Software developers, more specifically talented software develoeprs, are unicorns according to a recent venture beat article. (0)
I am fond of quoting the "Software is eating the world" article. Salaries, benefits, environments, and creative signing bonuses are constantly in flux as the startup communities of Boston, New York, Silicon Valley, and Seattle compete with each other and with more established companies for software development talent. Scopely went so far as to offer $11,000 wrapped in bacon as part of an over the top signing bonus/publicity stunt as they sought out the Most Interesting Engineers in the World.
I think, indeed, it would be hard to overstate the need for skilled software engineers these days. Given this urgent need it's surprising that a huge, energetic, hard-working and incredibly skilled pool of software developers is being ignored by these talent-hungry organizations. I am speaking of course about all the software developers who do not live in one of these recognized technology meccas. To be sure, startups along with established technology giants like Amazon or Microsoft are always willing to interview qualified developers from a flyover state. It is nearly always a requirement, however, that one relocate to one of the coasts. No matter what developers, housing, or Bacon costs in Seattle, you can not work remote.
It's the Collaboration, Silly!
The inability to work remotely for the most talent-starved companies has long perplexed me. I asked a friend who works at a very successful Silicon Valley startup if she could provide more perspective on this topic. She look at me, and, apparently unaware she was stating something so obvious it bordered on cosmic absurdity, she stated "Well, it's just so much easier to work together when people are co-located."
Of course it's easier. The Currents of Information that flow around the office, the impromptu water cooler conversations that lead to a breakthrough, the ability to pull the right few people into a room to whiteboard a difficult problem: these can all be marvels of productivity and problem solving. Not only is this an obvious boon to driving business value, but software developers like it! Gone are the days of the software geek in a dark room littered with pizza boxes and empty cases of Mountain Dew, we like interaction with other skilled developers and (gasp!) business stakeholders too. Yes, it's clearly better to be under the same roof, but we're talking about escalating salaries(1), offices that look like entertainment complexes, and bacon-wrapped cash.
How many trips from Kasas City to Seattle could $11,000 plus the cost of bacon(2) finance for a talented software developer? What is the conversion ratio between attractive relocation packages versus plane tickets, hotels, and food? Given ever improving technology and bandwidth, can US companies figure out how to collaborate across the country? The world? There are certainly precedents. Skype, for example, allows its engineers to live whereever they want and often features customer success stories on its blog. Vertigo has remote people in several states. My friend Steven Murawski lives in Wisconsin and just started work for Stack Exchange. These high profile companies are the exception that makes the rule look extremely odd.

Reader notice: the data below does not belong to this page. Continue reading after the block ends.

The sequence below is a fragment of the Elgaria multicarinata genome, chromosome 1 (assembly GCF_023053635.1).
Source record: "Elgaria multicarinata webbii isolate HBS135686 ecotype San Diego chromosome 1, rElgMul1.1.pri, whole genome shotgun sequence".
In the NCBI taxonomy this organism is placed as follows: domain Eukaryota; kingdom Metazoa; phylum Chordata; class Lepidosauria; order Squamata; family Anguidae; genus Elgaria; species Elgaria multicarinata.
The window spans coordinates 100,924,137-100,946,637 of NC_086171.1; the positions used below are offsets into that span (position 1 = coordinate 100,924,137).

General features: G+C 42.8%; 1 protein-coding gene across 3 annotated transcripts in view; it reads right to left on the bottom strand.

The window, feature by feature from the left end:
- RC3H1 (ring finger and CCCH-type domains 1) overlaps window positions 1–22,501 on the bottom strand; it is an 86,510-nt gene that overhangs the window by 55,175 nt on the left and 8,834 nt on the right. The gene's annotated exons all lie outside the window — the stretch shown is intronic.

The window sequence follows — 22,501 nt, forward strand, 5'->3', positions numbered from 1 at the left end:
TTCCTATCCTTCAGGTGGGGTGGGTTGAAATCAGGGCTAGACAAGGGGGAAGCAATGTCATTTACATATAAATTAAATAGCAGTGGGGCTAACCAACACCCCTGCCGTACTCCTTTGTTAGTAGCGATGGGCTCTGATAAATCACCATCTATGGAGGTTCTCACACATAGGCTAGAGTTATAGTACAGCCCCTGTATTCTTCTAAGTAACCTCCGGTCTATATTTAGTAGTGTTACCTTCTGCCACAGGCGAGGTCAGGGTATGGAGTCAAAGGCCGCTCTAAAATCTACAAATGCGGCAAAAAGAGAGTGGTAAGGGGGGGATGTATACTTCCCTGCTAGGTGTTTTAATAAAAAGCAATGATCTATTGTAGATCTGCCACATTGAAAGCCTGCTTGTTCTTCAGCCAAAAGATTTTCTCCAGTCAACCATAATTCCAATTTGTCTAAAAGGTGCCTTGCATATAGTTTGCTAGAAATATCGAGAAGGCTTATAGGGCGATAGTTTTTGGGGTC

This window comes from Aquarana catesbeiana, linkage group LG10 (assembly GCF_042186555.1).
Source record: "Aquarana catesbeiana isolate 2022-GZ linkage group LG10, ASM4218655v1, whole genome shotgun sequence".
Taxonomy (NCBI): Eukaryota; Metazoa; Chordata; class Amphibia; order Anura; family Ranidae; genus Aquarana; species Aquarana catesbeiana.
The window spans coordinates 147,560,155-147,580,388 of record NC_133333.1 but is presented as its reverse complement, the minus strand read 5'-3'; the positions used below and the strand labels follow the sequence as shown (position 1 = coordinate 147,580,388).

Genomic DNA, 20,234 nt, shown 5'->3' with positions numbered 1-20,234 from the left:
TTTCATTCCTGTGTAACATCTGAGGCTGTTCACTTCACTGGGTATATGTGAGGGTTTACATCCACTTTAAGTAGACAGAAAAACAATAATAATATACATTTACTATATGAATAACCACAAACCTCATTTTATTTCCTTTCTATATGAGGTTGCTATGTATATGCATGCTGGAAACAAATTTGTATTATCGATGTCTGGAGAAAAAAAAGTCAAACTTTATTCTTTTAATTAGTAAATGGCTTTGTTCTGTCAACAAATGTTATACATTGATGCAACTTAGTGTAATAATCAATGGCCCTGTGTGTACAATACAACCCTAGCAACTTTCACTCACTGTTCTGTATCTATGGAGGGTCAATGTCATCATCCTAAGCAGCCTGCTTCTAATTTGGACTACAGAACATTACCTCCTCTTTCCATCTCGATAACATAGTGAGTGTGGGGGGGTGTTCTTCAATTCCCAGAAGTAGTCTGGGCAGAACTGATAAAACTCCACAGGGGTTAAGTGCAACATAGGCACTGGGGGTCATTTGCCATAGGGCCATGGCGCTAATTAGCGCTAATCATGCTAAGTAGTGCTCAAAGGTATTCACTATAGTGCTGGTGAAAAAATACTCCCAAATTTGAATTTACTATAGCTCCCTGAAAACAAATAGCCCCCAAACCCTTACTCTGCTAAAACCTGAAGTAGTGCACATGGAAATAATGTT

While I can't precisely put my finger on it, there are also some Vibes of Bias I've sensed when talking to people in other areas of the country.
According to my friends in California, there appears to be no sane reason why you'd want to live in a fly over state. You must clearly value fishing and binge-drinking over technology to live in a cultural wasteland like Wisconsin, Ohio, Missouri, Indiana, or Montana. You must appreciate less than optimal weather to opt for tolerating a cold Minnesota winter every year instead of the superior climated of Sacramento. If you took technology seriously, or if it was more to you than just a way to fund your deer hunting habit, you'd move.
The fact is, there are literally millions of people living in the fly over states, many of them brilliant software developers. Some of these people may have gotten married to people with less yearning for a fast-paced lifestyle on the coast. Some of these people may have close family ties to the area, kids in school, or are anchored to a bad real estate situation. I even know people who have commited the ultimate act of apostasy: left the West Coast to return to the Midwest.
For whatever unfortunate and misguided reasons an enormous percentage of the American population cannot, or choose not, to relocate to a hot technology area on the East or West coast. Yet both attention and Venture Capital flow so much easier to these areas than to a fly-over state. Is there a shortage of Talented Software Developers, or is there a a shortage of Talented Software Developers who had the foresight to establish no roots in a flyover state?
There is a huge opportunity here for the businesses who make this work.
(0) I'm a fan of Pluralsight and not picking on them. That writeup did inspire me to write this article though.
(1) Salaries really only seem to be escalating in certain areas of the country, which I will address in a future article.
(2) Obviously over time the travel costs could start to outweigh a signing bonus. Regional salary differentials due to lower cost of living in non-coastal states likely provide enough room to negotiate a better salary for the employee and cover regular travel costs.